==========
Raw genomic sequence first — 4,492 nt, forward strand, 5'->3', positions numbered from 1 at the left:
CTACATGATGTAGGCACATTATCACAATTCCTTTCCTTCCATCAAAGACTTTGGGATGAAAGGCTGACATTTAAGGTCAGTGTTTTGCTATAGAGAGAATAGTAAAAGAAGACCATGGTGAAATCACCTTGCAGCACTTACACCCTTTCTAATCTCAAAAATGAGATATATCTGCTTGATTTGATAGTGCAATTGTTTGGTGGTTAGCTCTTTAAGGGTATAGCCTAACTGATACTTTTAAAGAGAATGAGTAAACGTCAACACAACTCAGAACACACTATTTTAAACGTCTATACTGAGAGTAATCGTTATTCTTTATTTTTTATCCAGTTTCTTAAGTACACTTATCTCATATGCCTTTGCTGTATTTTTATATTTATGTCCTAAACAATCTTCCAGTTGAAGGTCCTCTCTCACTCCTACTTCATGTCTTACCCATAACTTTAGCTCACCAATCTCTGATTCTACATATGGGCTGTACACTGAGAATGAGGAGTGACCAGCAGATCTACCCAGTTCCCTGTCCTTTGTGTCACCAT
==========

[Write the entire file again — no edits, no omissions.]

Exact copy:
Raw genomic sequence first — 4,492 nt, forward strand, 5'->3', positions numbered from 1 at the left:
CTACATGATGTAGGCACATTATCACAATTCCTTTCCTTCCATCAAAGACTTTGGGATGAAAGGCTGACATTTAAGGTCAGTGTTTTGCTATAGAGAGAATAGTAAAAGAAGACCATGGTGAAATCACCTTGCAGCACTTACACCCTTTCTAATCTCAAAAATGAGATATATCTGCTTGATTTGATAGTGCAATTGTTTGGTGGTTAGCTCTTTAAGGGTATAGCCTAACTGATACTTTTAAAGAGAATGAGTAAACGTCAACACAACTCAGAACACACTATTTTAAACGTCTATACTGAGAGTAATCGTTATTCTTTATTTTTTATCCAGTTTCTTAAGTACACTTATCTCATATGCCTTTGCTGTATTTTTATATTTATGTCCTAAACAATCTTCCAGTTGAAGGTCCTCTCTCACTCCTACTTCATGTCTTACCCATAACTTTAGCTCACCAATCTCTGATTCTACATATGGGCTGTACACTGAGAATGAGGAGTGACCAGCAGATCTACCCAGTTCCCTGTCCTTTGTGTCACCAT